The shadow Brexit secretary has demanded a second referendum, as cross-party Brexit talks continue.
Sir Keir Starmer said it would be "impossible" for an agreement between the Conservative Party and Labour to gain the support of MPs unless it guaranteed the Brexit deal would be put back to the public for a "confirmatory vote".
He made the comments ahead of crunch talks between Cabinet ministers and senior Labour figures taking place today.
Speaking to The Guardian, Sir Keir said his colleagues and the party leadership would have to decide "in the coming days" if it was worth continuing with the talks.
"I've made it clear that at this stage, at this 11th hour, any deal that comes through from this government ought to be subject to the lock of a confirmatory vote," he said.
He added that "probably 120 if not 150" of the party's 229 MPs could vote against the deal unless it was linked to a second referendum.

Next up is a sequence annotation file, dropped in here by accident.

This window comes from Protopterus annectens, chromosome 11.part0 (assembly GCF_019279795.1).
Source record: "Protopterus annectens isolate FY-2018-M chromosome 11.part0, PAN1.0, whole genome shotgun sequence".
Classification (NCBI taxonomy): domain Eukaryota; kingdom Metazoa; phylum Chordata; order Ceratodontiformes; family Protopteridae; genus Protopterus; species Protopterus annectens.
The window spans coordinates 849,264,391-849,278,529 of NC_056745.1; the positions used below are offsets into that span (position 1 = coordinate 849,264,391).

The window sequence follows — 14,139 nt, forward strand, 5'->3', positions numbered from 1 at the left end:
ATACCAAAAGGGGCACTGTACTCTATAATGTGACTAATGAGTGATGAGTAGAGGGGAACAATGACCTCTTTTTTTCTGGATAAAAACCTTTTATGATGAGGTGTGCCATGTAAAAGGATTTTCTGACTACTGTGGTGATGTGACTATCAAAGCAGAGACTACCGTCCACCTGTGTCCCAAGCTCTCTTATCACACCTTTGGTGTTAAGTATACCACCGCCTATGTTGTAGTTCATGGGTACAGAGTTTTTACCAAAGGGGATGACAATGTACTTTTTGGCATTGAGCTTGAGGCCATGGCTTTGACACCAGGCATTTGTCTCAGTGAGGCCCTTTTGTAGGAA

"If the point of the exercise is to get a sustainable majority, over several weeks or months of delivering on the implementation, you can't leave a confirmatory vote out of the package," he said.
Chancellor Philip Hammond is said to be among those who have lost faith with the plan to strike a cross-party deal, while on Sunday, education secretary Damian Hinds expressed support for finding a "stable majority" by allowing MPs to vote on different options.